A more recent addition to our portfolio, the Languedoc rouge “Cuvée Kermit Lynch” has quickly become almost as popular as our Côtes du Rhone. It’s made by our friend Jean-Claude Zabalia, who sources the grapes from his vineyards in the mountainous Languedoc terroir of Cabrières. The 2019 vintage is over half Syrah, giving it lots of smoky dark fruit and a toothsome meatiness.
The Kermit Lynch blend from the Languedoc is born from history with vigneron Jean-Claude Zabalia, which dates back to the early ‘90s when he was the winemaker at St. Martin de la Garrigue. In 2012 he departed the domaine to found Château des Deux Rocs, which focuses on the high-elevation appellation of Cabrières. Kermit’s collaboration with Jean-Claude brings us what most certainly is one of the great value reds produced in France today. The fruit is sourced from Jean-Claude’s holdings in two of the Languedoc’s most up-and-coming terroirs—Cabrières and Terrasses du Larzac. These appellations are tucked away in the mountains at over 1000 feet above sea level, giving the wines an uncharacteristic freshness for the region.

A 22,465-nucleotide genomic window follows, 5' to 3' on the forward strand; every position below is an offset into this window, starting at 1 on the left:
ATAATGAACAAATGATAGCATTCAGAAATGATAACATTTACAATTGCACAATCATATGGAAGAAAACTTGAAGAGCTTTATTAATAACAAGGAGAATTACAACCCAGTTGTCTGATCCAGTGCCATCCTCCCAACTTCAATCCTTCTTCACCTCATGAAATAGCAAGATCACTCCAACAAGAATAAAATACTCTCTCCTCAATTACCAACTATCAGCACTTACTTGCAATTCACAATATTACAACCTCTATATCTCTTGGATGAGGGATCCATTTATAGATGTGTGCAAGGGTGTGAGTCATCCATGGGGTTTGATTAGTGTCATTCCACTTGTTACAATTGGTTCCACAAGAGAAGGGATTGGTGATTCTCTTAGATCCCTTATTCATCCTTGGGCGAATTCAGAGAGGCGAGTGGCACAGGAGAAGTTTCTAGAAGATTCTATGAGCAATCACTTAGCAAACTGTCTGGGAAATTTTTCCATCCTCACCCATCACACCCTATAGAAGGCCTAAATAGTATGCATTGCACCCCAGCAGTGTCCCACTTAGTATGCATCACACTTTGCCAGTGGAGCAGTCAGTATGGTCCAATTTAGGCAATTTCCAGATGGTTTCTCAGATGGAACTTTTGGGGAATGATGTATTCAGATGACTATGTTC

Ask wine drinkers around the world, and the word “Languedoc” is sure to elicit mixed reactions. On the one hand, the region is still strongly tied to its past as a producer of cheap, insipid bulk wine in the eyes of many consumers. On the other hand, it is the source of countless great values providing affordable everyday pleasure, with an increasing number of higher-end wines capable of rivaling the best from other parts of France.
While there’s no denying the Languedoc’s checkered history, the last two decades have seen a noticeable shift to fine wine, with an emphasis on terroir. Ambitious growers have sought out vineyard sites with poor, well draining soils in hilly zones, curbed back on irrigation and the use of synthetic fertilizers and pesticides, and looked to balance traditional production methods with technological advancements to craft wines with elegance, balance, and a clear sense of place. Today, the overall quality and variety of wines being made in the Languedoc is as high as ever.
Shaped like a crescent hugging the Mediterranean coast, the region boasts an enormous variety of soil types and microclimates depending on elevation, exposition, and relative distance from the coastline and the cooler foothills farther inland. While the warm Mediterranean climate is conducive to the production of reds, there are world-class whites and rosés to be found as well, along with stunning dessert wines revered by connoisseurs for centuries.
Let the brett nerds retire into protective bubbles, and whenever they thirst for wine it can be passed in to them through a sterile filter. Those of us on the outside can continue to enjoy complex, natural, living wines.
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